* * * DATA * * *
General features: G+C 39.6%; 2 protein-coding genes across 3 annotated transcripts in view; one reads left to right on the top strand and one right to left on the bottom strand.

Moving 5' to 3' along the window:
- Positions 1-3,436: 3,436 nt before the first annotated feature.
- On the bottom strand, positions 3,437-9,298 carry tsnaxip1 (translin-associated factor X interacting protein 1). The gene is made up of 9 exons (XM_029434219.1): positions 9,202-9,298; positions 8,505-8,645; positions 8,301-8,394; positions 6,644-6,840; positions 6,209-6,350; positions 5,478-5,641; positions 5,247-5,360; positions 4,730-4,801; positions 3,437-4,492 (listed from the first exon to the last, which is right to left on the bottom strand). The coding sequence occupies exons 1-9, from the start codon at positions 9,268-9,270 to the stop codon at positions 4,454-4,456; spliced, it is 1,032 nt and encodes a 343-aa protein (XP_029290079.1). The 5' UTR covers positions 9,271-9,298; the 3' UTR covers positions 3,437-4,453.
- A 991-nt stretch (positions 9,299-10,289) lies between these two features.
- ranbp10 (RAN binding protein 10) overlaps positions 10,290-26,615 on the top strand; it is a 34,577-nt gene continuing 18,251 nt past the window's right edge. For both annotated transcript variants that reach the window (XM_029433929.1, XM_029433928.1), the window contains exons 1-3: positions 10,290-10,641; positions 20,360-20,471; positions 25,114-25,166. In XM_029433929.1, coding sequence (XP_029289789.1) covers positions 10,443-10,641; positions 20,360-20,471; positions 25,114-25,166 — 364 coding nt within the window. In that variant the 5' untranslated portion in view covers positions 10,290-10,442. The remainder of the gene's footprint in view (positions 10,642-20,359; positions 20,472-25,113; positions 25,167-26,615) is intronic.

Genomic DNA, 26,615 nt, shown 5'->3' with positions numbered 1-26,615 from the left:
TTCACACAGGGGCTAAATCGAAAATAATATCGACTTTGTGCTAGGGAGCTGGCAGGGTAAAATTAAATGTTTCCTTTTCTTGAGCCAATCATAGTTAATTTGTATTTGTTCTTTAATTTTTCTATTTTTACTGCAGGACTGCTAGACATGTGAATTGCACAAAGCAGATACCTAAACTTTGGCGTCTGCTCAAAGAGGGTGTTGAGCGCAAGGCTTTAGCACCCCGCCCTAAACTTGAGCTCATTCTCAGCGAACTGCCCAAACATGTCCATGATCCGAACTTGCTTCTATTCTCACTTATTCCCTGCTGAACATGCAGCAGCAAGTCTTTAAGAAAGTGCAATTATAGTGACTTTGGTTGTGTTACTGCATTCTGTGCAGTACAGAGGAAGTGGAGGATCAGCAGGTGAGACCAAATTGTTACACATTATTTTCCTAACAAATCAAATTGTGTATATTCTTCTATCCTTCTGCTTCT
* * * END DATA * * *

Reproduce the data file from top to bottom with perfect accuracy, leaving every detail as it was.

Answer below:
General features: G+C 39.6%; 2 protein-coding genes across 3 annotated transcripts in view; one reads left to right on the top strand and one right to left on the bottom strand.

Moving 5' to 3' along the window:
- Positions 1-3,436: 3,436 nt before the first annotated feature.
- On the bottom strand, positions 3,437-9,298 carry tsnaxip1 (translin-associated factor X interacting protein 1). The gene is made up of 9 exons (XM_029434219.1): positions 9,202-9,298; positions 8,505-8,645; positions 8,301-8,394; positions 6,644-6,840; positions 6,209-6,350; positions 5,478-5,641; positions 5,247-5,360; positions 4,730-4,801; positions 3,437-4,492 (listed from the first exon to the last, which is right to left on the bottom strand). The coding sequence occupies exons 1-9, from the start codon at positions 9,268-9,270 to the stop codon at positions 4,454-4,456; spliced, it is 1,032 nt and encodes a 343-aa protein (XP_029290079.1). The 5' UTR covers positions 9,271-9,298; the 3' UTR covers positions 3,437-4,453.
- A 991-nt stretch (positions 9,299-10,289) lies between these two features.
- ranbp10 (RAN binding protein 10) overlaps positions 10,290-26,615 on the top strand; it is a 34,577-nt gene continuing 18,251 nt past the window's right edge. For both annotated transcript variants that reach the window (XM_029433929.1, XM_029433928.1), the window contains exons 1-3: positions 10,290-10,641; positions 20,360-20,471; positions 25,114-25,166. In XM_029433929.1, coding sequence (XP_029289789.1) covers positions 10,443-10,641; positions 20,360-20,471; positions 25,114-25,166 — 364 coding nt within the window. In that variant the 5' untranslated portion in view covers positions 10,290-10,442. The remainder of the gene's footprint in view (positions 10,642-20,359; positions 20,472-25,113; positions 25,167-26,615) is intronic.

Genomic DNA, 26,615 nt, shown 5'->3' with positions numbered 1-26,615 from the left:
TTCACACAGGGGCTAAATCGAAAATAATATCGACTTTGTGCTAGGGAGCTGGCAGGGTAAAATTAAATGTTTCCTTTTCTTGAGCCAATCATAGTTAATTTGTATTTGTTCTTTAATTTTTCTATTTTTACTGCAGGACTGCTAGACATGTGAATTGCACAAAGCAGATACCTAAACTTTGGCGTCTGCTCAAAGAGGGTGTTGAGCGCAAGGCTTTAGCACCCCGCCCTAAACTTGAGCTCATTCTCAGCGAACTGCCCAAACATGTCCATGATCCGAACTTGCTTCTATTCTCACTTATTCCCTGCTGAACATGCAGCAGCAAGTCTTTAAGAAAGTGCAATTATAGTGACTTTGGTTGTGTTACTGCATTCTGTGCAGTACAGAGGAAGTGGAGGATCAGCAGGTGAGACCAAATTGTTACACATTATTTTCCTAACAAATCAAATTGTGTATATTCTTCTATCCTTCTGCTTCT